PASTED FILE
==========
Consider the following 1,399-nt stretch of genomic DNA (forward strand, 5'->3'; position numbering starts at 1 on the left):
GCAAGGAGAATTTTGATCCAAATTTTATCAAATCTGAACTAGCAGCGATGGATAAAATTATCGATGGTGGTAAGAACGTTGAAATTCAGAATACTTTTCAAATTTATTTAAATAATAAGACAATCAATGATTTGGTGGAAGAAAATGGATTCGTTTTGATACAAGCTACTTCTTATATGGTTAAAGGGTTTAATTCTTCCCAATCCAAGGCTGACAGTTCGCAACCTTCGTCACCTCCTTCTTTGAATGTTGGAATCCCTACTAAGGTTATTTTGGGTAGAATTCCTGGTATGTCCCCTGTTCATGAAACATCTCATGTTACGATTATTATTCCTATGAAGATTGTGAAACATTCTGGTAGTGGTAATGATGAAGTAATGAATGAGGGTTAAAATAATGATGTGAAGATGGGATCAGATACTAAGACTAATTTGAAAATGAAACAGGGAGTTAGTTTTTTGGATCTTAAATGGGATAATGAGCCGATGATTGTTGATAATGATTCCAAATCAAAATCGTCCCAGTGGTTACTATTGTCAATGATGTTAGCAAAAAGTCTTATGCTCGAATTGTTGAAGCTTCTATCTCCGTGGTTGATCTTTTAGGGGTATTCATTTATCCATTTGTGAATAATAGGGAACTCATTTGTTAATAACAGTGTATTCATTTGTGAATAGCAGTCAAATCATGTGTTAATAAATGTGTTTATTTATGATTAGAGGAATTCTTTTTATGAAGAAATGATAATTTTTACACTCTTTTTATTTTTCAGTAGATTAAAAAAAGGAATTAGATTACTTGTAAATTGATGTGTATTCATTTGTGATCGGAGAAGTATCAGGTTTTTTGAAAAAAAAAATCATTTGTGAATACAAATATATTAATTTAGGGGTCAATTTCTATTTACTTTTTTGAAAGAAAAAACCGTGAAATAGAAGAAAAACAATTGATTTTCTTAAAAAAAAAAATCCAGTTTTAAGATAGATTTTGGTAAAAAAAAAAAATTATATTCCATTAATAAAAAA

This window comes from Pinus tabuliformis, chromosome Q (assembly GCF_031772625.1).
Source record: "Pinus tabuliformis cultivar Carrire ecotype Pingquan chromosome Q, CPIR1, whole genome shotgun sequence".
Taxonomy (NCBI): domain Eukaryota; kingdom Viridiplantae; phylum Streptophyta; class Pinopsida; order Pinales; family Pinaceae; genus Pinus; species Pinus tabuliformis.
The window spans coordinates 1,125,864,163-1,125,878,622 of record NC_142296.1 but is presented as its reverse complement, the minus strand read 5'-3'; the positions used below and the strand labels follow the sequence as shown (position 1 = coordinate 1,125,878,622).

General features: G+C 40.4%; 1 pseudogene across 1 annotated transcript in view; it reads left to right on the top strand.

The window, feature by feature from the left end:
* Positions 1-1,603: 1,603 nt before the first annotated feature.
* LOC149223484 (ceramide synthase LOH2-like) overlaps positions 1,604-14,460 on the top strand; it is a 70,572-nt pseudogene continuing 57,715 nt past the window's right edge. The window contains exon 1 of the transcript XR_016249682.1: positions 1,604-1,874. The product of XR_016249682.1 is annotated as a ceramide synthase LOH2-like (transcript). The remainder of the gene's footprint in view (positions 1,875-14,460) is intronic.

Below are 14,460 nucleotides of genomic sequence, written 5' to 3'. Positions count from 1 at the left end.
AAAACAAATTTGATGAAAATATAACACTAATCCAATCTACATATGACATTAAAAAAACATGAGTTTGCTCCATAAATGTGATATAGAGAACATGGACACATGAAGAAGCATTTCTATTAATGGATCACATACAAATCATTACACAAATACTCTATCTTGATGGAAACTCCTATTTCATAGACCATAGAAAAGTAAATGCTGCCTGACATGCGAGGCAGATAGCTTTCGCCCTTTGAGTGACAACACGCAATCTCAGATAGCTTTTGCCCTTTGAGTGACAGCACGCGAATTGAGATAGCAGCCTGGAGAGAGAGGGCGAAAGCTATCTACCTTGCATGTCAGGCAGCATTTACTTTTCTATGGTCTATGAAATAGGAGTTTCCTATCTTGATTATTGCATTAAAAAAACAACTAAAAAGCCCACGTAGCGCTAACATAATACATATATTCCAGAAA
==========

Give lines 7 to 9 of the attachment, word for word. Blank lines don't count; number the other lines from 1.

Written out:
General features: G+C 40.4%; 1 pseudogene across 1 annotated transcript in view; it reads left to right on the top strand.

The window, feature by feature from the left end:
* Positions 1-1,603: 1,603 nt before the first annotated feature.